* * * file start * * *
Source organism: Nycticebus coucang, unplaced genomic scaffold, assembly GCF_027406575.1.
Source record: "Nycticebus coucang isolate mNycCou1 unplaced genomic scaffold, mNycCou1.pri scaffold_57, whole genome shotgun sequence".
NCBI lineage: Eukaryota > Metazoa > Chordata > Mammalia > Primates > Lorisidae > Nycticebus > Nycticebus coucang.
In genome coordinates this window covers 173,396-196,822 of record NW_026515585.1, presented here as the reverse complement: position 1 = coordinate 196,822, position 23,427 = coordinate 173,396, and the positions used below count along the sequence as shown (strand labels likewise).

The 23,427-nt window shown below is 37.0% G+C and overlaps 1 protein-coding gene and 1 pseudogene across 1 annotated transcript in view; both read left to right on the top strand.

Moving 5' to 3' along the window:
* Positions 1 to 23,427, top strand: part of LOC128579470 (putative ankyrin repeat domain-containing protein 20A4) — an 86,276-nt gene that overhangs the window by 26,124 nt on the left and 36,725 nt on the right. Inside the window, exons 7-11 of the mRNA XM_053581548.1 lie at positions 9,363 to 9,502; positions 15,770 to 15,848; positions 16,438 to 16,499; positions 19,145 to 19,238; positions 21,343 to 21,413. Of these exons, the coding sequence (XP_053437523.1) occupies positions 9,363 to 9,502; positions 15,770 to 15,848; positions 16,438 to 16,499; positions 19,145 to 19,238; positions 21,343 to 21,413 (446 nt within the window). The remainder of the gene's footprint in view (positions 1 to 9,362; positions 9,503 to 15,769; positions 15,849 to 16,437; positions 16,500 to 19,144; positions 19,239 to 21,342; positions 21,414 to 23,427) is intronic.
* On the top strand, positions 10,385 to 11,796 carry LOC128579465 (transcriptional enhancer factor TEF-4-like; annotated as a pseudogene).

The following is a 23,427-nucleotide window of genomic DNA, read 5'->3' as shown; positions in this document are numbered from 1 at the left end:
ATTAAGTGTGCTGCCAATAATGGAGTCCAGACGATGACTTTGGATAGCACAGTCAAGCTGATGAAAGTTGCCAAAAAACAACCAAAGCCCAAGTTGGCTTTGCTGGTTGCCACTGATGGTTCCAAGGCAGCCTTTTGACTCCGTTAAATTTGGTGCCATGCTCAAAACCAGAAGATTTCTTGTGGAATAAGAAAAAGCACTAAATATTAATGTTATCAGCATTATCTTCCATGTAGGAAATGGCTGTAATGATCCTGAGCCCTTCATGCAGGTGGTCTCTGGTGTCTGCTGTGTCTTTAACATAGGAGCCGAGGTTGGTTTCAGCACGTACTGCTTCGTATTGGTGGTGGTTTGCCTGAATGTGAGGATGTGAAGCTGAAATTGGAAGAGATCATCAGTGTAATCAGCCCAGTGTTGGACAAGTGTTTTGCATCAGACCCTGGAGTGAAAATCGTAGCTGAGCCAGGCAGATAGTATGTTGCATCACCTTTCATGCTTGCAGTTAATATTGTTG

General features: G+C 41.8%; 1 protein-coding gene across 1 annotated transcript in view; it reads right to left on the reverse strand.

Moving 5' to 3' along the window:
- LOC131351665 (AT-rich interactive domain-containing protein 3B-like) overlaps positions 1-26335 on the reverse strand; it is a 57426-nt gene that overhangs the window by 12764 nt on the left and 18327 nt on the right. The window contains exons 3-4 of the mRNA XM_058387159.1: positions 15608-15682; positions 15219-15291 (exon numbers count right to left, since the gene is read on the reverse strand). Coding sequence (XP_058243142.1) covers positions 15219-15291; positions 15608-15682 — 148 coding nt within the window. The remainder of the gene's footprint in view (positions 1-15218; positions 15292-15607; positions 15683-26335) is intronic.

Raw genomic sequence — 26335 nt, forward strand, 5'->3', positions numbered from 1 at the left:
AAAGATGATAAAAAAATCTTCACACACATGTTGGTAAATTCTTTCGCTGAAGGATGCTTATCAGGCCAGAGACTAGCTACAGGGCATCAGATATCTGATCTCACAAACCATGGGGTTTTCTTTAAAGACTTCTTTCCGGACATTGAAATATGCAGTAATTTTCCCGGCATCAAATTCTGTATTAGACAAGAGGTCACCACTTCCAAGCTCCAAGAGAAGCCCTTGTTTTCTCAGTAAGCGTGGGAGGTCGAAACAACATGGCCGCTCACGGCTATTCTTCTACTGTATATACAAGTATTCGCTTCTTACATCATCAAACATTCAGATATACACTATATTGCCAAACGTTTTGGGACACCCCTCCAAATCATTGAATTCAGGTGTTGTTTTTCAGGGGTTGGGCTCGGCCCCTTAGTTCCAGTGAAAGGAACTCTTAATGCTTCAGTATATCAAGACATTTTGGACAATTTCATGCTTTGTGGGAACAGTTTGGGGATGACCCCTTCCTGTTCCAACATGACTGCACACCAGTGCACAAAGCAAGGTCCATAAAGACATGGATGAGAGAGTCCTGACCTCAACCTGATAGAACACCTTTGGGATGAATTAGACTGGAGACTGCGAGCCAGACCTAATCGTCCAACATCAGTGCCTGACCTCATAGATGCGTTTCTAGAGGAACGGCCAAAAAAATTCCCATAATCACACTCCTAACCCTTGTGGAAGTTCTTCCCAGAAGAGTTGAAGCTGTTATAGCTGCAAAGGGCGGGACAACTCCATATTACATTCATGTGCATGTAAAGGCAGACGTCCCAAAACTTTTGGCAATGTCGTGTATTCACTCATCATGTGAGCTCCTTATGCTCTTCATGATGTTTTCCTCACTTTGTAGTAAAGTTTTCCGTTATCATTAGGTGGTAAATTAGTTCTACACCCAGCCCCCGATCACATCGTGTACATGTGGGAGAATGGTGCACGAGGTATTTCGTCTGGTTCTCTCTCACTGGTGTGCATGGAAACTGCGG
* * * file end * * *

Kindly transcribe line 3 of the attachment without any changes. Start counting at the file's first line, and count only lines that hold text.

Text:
NCBI lineage: Eukaryota > Metazoa > Chordata > Mammalia > Primates > Lorisidae > Nycticebus > Nycticebus coucang.